It's important to remember, however, that titans of industry aren't democratically elected representatives, but shrewd businessmen that have ascended through the ranks of corporate influence for one reason: They are good at making money, and lots of it. Tony Hayward presides at the head of a multinational energy corporation. His job is not to know the minute goings-on of an individual rig; his job is to manage and delegate as needed to keep his company competitive and profitable. This dynamic illustrates the moral hazard inherent in these kinds of huge business endeavors, where there are so many layers of bureaucracy between the big boys at the top (focused solely on profits) and the actors on the ground (the ones doing the actual work) that it's difficult for the Tony Haywards of the world to maintain a sense of the human factors involved in their businesses. For conservatives, this should call into question the "goodness" of the kind of unadulterated capitalism in which humane considerations are often compromised as a result of profit-driven cost-benefit analyses.

In many ways then, the BP disaster represents the risks inherent in our modern, global economy. We, the consumers, demand bigger, better, faster, and cheaper... and the corporate giants that provide the amenities of everyday life in wealthy western nations are more than happy to give us what we want. Should we really be surprised, then, to discover that the men and women at the helm of these industrial behemoths aren't exactly the warm and fuzzy types – that they don't seem to really care when a major accident happens and people die and a whole coastal region is destroyed? Is it realistic to expect small-town business ethics from corporate bigwigs?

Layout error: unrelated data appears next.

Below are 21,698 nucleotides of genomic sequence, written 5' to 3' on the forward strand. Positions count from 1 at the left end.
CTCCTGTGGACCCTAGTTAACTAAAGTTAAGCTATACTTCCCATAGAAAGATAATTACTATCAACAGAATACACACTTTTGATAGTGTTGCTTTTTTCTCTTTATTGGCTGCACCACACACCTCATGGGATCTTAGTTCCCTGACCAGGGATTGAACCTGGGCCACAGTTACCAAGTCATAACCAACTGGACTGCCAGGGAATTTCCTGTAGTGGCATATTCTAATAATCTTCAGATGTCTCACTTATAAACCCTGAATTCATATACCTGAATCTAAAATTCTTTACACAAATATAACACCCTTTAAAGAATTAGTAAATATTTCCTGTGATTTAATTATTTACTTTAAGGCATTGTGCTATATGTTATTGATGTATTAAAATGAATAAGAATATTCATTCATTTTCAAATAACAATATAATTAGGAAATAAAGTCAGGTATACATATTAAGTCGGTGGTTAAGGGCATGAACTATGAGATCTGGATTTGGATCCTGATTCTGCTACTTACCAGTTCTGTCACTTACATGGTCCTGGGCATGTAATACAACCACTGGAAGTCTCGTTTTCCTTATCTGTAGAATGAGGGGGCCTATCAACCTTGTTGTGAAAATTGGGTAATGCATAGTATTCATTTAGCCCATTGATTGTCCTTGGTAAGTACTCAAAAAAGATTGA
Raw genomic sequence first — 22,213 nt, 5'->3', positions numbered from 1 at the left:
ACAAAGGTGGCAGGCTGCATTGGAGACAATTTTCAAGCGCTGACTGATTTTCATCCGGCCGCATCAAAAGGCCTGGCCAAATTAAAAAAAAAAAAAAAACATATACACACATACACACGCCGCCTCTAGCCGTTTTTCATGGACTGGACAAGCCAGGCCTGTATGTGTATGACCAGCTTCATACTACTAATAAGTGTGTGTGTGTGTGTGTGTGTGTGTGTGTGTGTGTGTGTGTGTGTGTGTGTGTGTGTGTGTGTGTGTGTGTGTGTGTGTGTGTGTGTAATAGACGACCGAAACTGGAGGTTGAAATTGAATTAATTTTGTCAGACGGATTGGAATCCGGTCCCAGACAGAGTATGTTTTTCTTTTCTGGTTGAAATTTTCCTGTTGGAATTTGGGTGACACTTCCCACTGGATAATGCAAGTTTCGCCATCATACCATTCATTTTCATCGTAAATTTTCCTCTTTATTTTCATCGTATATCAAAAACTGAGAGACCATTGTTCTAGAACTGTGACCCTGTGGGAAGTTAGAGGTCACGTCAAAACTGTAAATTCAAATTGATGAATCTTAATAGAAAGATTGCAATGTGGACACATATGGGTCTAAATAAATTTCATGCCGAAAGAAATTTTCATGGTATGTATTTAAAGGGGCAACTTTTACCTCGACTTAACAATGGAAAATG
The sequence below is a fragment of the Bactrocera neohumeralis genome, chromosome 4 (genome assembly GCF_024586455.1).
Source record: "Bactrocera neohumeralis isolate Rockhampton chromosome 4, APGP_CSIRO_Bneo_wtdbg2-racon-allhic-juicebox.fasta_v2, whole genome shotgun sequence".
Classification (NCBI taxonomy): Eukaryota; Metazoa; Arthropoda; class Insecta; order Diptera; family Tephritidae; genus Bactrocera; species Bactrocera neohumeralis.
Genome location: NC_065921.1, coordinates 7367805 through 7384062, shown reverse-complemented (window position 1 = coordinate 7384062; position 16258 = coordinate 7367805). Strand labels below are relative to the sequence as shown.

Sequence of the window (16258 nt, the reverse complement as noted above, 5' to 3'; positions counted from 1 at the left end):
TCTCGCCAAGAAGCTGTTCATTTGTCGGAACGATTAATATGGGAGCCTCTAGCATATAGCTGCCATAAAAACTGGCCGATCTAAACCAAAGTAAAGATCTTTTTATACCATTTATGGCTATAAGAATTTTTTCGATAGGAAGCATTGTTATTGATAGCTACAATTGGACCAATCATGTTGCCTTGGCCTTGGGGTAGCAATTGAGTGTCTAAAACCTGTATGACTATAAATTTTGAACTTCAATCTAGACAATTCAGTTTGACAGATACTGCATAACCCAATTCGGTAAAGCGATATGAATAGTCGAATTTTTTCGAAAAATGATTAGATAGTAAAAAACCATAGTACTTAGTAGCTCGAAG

If BP was a locally-owned and operated small business and Tony Hayward was a resident of the Gulf Coast – if his parents had been born there and he'd been born there and his children had learned to swim in the surf off Grand Isle – you can be sure that he wouldn't be vacationing in the midst of a crisis caused by his company. He would be there, working and praying and struggling alongside his neighbors. There is a critical element lost when businesses and the people that run them aren't anchored to a discrete community, when their employees and their customers are little more than statistics or numbers on a revenue report. This same phenomenon was at work in the recent Wall Street meltdown and subsequent crises in the mortgage and banking industries. People lost sight of the people involved because they were preoccupied with maximizing profits at all costs.

There is an important distinction to be made between capitalism and a humane, community-based free market. Many in government have seized on the recent crises to suggest that the free market has failed. But the recklessness and greed on display on Wall Street and in corporate America is a distortion of the free market; it is a result of capitalism run amok – the relentless pursuit of profits with no regard for or connection to the real world.

BP will be forced to make monetary restitution for the damages their negligence caused; the American people can count on that. What we shouldn't count on is any expression of true remorse from the executives at the top.